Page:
By: Luther Tweeten, Emeritus Chaired Professor, Department of Agricultural, Environmental, and Development Economics, Ohio State University
The era of falling real price of food is over.
Two “megatrends” are underway, one on the food supply side and another on the food demand side.
- First look at food supply. I measure excess production capacity in U.S. agriculture as the surplus of production over market utilization at politically acceptable prices–calculated by adding up production removed by government acreage diversion, net stock accumulation, and the portion of exports due to government subsidies. U.S. excess production capacity totaled 6 percent in 1962 and averaged near that proportion throughout the 1960s (Tweeten 1989). In sharp contrast, excess production capacity in U.S. agriculture today is near zero. As argued later, the rest of the world also has little excess production capacity. World agricultural resources will be challenged indeed to provide food, fiber, and bioenergy in future years without major price increases!
- The 2012 drought is transitory, but, if the preponderance of today’s climatologists are correct in their judgments, global warming is secularly underway with attendant unusual weather events such as storms and drought.
- Of greater concern is the falling percentage rate of increase in agricultural yield and productivity. Yields of cereals such as corn, wheat, and rice that supply two thirds of our calories increased at a trend rate of 3.2%/yr. in 1962 but by only a 1.2%/yr.trend rate in 2012 (See Tweeten and Thompson, 2009)! Overall world crop and livestock productivity per hectare for crops and per animal unit for livestock increased at a trend rate of 2%/yr. in 1962 and 1%/yr. in 2012!
- Arezki et al. (2012) claim in an IMF publication that there are 1 billion acres of world land that are not now but potentially could be cropland, most of it in Africa (496 million acres) and South America (304 million acres). But those acres will not go into gainful crops without substantial investment in roads, irrigation, fertilizers, drainage, property rights, law and order, etc. Those investments will not be forthcoming in the absence of higher crop prices. Meanwhile, about as much cropland will be lost to urban development, soil degradation, depleted water tables for irrigation, biofuel crops, etc. as is likely to be added each year.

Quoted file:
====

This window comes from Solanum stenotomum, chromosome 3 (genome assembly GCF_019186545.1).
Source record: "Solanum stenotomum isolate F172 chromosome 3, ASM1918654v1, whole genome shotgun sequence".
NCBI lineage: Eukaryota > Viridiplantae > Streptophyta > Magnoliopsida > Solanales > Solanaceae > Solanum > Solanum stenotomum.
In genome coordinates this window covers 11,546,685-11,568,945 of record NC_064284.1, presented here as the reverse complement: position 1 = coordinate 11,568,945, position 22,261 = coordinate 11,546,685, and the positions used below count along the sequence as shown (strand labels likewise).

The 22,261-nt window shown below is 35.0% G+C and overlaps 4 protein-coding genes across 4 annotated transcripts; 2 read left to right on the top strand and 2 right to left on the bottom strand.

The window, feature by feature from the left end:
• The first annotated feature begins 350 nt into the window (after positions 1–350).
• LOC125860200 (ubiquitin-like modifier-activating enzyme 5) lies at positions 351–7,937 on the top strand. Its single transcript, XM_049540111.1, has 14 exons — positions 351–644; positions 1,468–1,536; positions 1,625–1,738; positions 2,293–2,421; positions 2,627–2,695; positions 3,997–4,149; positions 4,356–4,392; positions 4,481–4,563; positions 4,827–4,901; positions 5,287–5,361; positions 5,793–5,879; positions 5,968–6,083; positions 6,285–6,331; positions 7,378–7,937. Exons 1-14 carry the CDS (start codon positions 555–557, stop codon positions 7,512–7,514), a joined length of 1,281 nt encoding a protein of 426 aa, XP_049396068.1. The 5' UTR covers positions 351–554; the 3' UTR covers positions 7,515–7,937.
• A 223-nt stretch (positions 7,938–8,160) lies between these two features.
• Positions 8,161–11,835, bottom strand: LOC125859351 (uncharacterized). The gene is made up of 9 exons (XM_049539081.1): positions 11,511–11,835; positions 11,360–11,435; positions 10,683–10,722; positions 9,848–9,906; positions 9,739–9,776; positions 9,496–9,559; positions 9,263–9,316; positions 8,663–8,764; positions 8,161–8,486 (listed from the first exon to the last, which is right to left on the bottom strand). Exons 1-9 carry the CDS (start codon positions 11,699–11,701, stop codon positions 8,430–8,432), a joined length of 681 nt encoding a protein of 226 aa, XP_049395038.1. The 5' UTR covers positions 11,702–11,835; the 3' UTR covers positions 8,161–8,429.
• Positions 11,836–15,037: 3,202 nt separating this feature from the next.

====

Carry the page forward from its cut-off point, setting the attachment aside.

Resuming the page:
- Now look at the demand side. Given the above supply trend, another megatrend of great importance is declining global birth and population growth rates in the past half century—a trend expected to continue and relieving some pressures on the faltering global supply of food.
- Food demand grows mainly from population and income growth. World population growth increased at the trend rate of 1.9%/yr. in 1962 and by only 1.1%/yr. in 2012. Total food demand growth, a trend rate of 2.1%/yr. in 1962, gradually fell to a trend rate of 1.3%/yr. in 2012.
- In short, unless there is an unexpected increase in global cropland, future food demand is likely to grow faster than food supply—a considerable turnaround from 1962 when food supply growth sharply outstripped demand growth. Real prices of farm food ingredients projected to rise on average by1%/yr. in future decades contrast considerably with real farm prices decreasing 1%/yr. on average in the 1960s.In conclusion, the above is no counsel of Malthusian despair—American consumers will hardly notice the trend reversal, but living standards will be retarded especially in poor countries.
Another major change is in the national economic environment in the past half century.
- U.S. farmers operated in a supportive national economy in 1962. Unemployment was only 5.5% in 1962, a considerable contrast with 8.2% in 2012. The nation’s inflation rate was 1.1% in 1962 and 2.0% in 2012.
- In 1962 federal debt was $303 billion ($248 billion of that owed to the public rather than to government agencies). Federal debt was $16.35 trillion by 2012, $11.58 trillion of it owed to the public. Federal debt as a proportion of GDP was 53% (44% for publically held debt only) in 1962, proportions that had increased to 105% and 74% respectively in 2012.